Big Bend National Park Rainfall

I have been asked about Big Bend National Park rainfall many times. Although it is a desert, the higher elevations can be surprisingly lush during years of ample rainfall. During these years, the subterranean aquifers are recharged and the desert springs react with renewed flow. This is important to the wildlife of the region and useful in planning for backpackers. When trying to correlate short term trends, one has to be careful and the Big Bend National Park Rainfall data I’m presenting is no exception.

UPDATE: I promised I’d update the original post from Aug 26, 2016.  It turned out to be an exceptional year for rainfall in the Chisos Mountains. The final recorded rainfall total was 25.43″ as of December 31st, 2016. Referring to the plots below, you will note annual rainfall in excess of 25″ is rare. It has occurred in only 8 years between 1940 and 2015. 

As usual, January-March has been dry. As of April 01, 2017, the Chisos Basin has received less that 1″ of rainfall. This is typical for this time of year. It will be of interest to see what the wet season brings this year.

Big Bend National Park Rainfall
Summer Rain

With a little research, I have collected some recorded weather station data for Big Bend National Park Rainfall. The data comes from two locations. The first location is the Chisos Basin with an elevation of ~5400′. The second location is Panther Junction with an elevation of ~3750′ As you will see in the data, the rainfall amounts are vastly different in the two locations even though they are only separated by a distance of about 7 miles, as the crow flies. In the desert, elevation is everything.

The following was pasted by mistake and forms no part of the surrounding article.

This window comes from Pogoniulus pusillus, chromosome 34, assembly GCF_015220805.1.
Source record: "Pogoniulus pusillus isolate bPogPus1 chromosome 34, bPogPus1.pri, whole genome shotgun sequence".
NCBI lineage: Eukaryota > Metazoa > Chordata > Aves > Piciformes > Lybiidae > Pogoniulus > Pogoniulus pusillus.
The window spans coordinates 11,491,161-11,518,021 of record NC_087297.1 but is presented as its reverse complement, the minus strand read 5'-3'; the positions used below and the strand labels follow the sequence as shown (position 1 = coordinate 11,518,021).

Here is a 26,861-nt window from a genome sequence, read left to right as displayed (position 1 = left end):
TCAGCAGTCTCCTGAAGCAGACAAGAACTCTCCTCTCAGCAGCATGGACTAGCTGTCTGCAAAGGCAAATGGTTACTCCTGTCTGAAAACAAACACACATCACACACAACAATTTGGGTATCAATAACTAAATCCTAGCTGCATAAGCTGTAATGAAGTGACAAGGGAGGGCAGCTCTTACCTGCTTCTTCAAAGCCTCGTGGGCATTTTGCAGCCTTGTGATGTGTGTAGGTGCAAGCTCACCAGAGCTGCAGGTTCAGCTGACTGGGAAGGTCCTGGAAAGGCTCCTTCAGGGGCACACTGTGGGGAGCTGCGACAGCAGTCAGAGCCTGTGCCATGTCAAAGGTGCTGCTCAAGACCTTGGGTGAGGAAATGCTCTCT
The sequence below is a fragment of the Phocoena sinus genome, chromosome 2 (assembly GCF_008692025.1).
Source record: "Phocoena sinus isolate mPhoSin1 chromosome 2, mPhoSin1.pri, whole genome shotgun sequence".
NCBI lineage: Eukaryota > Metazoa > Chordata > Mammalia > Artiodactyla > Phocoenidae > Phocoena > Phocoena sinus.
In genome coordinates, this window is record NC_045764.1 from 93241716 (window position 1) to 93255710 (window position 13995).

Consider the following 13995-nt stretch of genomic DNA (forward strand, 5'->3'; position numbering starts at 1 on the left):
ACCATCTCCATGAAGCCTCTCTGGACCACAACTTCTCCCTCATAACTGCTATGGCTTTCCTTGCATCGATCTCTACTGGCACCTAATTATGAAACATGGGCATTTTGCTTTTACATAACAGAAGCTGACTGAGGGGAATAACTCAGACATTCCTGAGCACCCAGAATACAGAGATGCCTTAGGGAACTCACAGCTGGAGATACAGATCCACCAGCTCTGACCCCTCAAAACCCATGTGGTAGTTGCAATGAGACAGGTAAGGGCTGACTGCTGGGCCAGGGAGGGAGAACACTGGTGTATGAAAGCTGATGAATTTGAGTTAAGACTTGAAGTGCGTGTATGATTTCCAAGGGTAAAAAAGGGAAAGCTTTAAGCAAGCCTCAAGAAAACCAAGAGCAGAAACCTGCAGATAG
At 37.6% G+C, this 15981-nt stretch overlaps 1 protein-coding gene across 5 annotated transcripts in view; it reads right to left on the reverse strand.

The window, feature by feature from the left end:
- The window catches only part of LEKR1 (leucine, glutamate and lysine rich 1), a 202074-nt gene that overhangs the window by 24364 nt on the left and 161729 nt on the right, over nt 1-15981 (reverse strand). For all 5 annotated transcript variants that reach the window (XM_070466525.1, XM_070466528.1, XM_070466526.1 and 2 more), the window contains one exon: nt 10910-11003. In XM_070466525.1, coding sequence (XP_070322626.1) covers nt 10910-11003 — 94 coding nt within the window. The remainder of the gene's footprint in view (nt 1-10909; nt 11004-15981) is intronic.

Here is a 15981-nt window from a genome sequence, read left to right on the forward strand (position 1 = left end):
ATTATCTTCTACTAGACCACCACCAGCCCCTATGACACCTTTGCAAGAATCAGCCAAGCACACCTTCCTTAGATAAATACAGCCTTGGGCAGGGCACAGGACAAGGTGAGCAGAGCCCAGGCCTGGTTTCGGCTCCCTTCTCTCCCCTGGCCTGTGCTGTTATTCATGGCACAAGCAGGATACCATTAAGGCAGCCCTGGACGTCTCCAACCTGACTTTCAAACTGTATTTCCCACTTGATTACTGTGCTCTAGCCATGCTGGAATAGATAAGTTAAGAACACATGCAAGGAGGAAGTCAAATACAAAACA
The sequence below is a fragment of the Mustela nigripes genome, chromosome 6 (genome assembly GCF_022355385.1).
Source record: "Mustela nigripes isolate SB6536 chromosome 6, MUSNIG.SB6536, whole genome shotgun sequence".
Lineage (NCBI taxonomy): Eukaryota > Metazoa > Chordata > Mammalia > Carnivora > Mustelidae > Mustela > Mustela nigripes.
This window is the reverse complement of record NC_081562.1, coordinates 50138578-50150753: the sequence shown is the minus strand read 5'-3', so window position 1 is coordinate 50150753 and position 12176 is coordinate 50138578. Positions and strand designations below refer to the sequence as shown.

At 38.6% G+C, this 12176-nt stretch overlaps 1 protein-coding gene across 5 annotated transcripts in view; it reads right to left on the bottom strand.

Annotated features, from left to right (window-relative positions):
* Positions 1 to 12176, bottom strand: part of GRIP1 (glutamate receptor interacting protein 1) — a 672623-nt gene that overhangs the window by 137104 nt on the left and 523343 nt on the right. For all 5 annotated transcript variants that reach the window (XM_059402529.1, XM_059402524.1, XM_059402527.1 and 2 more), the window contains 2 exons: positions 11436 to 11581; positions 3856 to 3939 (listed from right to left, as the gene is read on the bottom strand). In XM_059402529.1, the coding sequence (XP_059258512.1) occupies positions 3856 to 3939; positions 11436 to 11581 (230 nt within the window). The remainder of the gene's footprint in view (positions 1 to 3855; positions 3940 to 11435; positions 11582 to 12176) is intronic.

Over many years and many visits, I decided to match some observed data with recorded data. These observations are empirical and by no means extensive. They are short term and may be completely erroneous! Regardless, not believing in coincidence, some of my observations of desert springs and surface water seem to be valid.

Below are some photos taken following periods of above average rainfall in the Chisos Mountains. In addition, charts of historical Big Bend National Park Rainfall data that I mined from the Western Regional Climate Center, Take a look at the data and draw your own conclusions. This is very unscientific, but the photos don’t lie. I use the accumulation of 20″ in the Chisos Basin as a signal that ephemeral desert springs may be active. This number is not used in isolation. Previous years are factored in. Serious drought years like 1989 and 2011 can impact the following year(s) even if the 20″ mark is met. The only way to know for sure is to hike out and check.

Big Bend National Park Rainfall
Rainfall Data
Big Bend National Park Rainfall
Deviation from Average in %
Big Bend National Park Rainfall
Fisk Canyon Fall 2008
Big Bend National Park Rainfall
Smoky Creek – Fall 2008
Big Bend National Park Rainfall
Smoky Creek Fall 2008
Big Bend National Park rainfall
Smoky Creek – Spring 2008
Big Bend National Park Rainfall
Cattail Falls – Summer 2009
Big Bend National Park Rainfall
Tornillo Creek near Hot Springs Canyon – Fall 2004

The summer of 2016 is turning out to be an above average year in the Chisos Basin. I will try to add additional observations thru the fall and thru early spring 2017 and see if there is additional confirmation. I will update this post when I get the additional observations. Stay tuned…

2 Comments

  • Bobby Murphy

    September 8, 2016 at 19:26 Reply

    Great pics

    • Richard

      September 10, 2016 at 16:46 Reply

      Thanks! Stay tuned, I’m going to post some more soon.

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